Cover: Lin-Manuel Miranda; photo: Matthew Murphy

Christopher Caggiano writes for ZEALnyc about theater performance and related topics.

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Celebrate Winter with Festivals in Canada!

For all the news on New York City arts and culture, visit ZEALnyc Front Page.

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8 Movie Scores We’ll Still Listen To In 2015

For people who love movie scores — these are real people, we assure you — last year was a peak time. From Steven Price’s Oscar-winning “Gravity” score to smaller ones from Joel P. West (“Short Term 12”) and Graham Reynolds (“Before Midnight”), 2013’s movie scores had a cue for every mood.

Not so this year. The most memorable moments in “Wild,” “Boyhood,” “Whiplash,” “Obvious Child,” “Selma,” “Guardians of the Galaxy,” “The Fault in Our Stars,” “Captain America: The Winter Soldier,” “The LEGO Movie,” “The Interview” and “The Hunger Games: Mockingjay – Part 1,” to name a few, came accompanied with either an existing track or original song (everything is awesome, you crazy “LEGO Movie”). Which is great for people who also love movie soundtracks — guilty! — but less so for score fans. Sure, Antonio Sanchez’s “Birdman” score is fantastic within the framework of the film, but would anyone want to listen to it during a random Tuesday commute?

With that in mind, here are the eight movie scores released this year that profile as having longevity — aka each will have a permanent home on our HuffPost Entertainment Spotify playlist of movie scores.

Alexandre Desplat, “Godzilla”

No one had a better year than Alexandre Desplat, who wrote three of the year’s most memorable scores (and also the ones for “The Monuments Men” and “Unbroken”). His “Godzilla” theme was so damn loud that even the title has an exclamation mark. Let them fight.

Alexandre Desplat, “The Imitation Game”

Desplat’s score for “The Imitation Game” isn’t necessarily deep, but the main theme is as Oscar-friendly as the film itself. It’s the type of track you’d expect to hear play as Benedict Cumberbatch walks up to accept his Academy Award.

Alexandre Desplat, “The Grand Budapest Hotel”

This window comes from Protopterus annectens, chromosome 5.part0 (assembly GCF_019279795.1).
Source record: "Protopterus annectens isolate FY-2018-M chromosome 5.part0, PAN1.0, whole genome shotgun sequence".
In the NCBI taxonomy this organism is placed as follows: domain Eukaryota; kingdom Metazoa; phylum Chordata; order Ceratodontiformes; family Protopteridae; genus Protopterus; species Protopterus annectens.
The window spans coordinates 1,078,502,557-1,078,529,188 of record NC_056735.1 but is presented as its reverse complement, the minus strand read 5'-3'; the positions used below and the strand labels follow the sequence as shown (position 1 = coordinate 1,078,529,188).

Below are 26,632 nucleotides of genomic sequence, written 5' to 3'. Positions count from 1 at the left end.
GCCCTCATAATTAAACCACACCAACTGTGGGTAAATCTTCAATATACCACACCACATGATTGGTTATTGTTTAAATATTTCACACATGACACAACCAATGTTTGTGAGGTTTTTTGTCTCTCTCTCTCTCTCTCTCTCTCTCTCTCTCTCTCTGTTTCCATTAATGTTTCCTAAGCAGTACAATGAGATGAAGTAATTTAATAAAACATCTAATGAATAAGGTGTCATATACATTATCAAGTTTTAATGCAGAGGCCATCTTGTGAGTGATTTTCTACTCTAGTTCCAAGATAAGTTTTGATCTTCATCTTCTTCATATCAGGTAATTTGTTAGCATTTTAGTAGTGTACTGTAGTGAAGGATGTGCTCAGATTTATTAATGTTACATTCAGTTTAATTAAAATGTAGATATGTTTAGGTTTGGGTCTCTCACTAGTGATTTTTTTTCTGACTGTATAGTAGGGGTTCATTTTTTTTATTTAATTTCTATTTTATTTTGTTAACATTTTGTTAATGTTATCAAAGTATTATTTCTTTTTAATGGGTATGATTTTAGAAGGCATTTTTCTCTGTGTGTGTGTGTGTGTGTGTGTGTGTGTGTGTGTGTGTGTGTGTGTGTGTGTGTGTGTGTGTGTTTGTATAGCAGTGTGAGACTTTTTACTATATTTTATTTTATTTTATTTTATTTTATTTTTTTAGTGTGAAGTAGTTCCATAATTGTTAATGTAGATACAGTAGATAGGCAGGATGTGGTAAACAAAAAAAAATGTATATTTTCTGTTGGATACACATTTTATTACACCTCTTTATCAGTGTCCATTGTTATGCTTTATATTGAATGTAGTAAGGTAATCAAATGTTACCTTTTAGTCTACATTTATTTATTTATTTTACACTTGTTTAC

There’s that news van again. Desplat’s score for Wes Anderson’s latest film is gave millennials their very own “Third Man” theme.

Hans Zimmer, “Interstellar”

Hans Zimmer’s “Interstellar” score was no “Inception” (or even “Rush” or “Man of Steel”), but it was haunting and big. If we ever fall into a wormhole, this is what we’ll be thinking about.

Johann Johannsson, “The Theory of Everything”

Similar to “The Imitation Game,” Johann Johannsson’s score for “The Theory of Everything” feels expressly written to win Oscars. But who cares when the theme is as beautiful as this?

Alex Ebert, “A Most Violent Year”

Alex Ebert, he of Edward Sharpe and the Magnetic Zeros fame, wrote 1981’s best John Carpenter score.

Trent Reznor and Atticus Ross, “Gone Girl”

The year’s best onscreen moment? We’ll take the Cool Girl montage in “Gone Girl” over many other worthy contenders for one reason alone: this above track, written by Trent Reznor and Atticus Ross.

Jonny Greenwood, “Inherent Vice”

Working with Paul Thomas Anderson again after “There Will Be Blood” and “The Master,” Jonny Greenwood’s noir-y “Inherent Vice” score sounds like something Bernard Herrmann would like. But then it’s also beautiful and wistful. The above track, “Amethyst,” which plays during the film’s sweetest scene, being a prime example of its power.

BONUS: Nick Thorburn, “Serial”

It wasn’t a movie, but in addition to being one of the year’s most satisfying stories, “Serial” had the most infectious theme. Sorry, Desplat.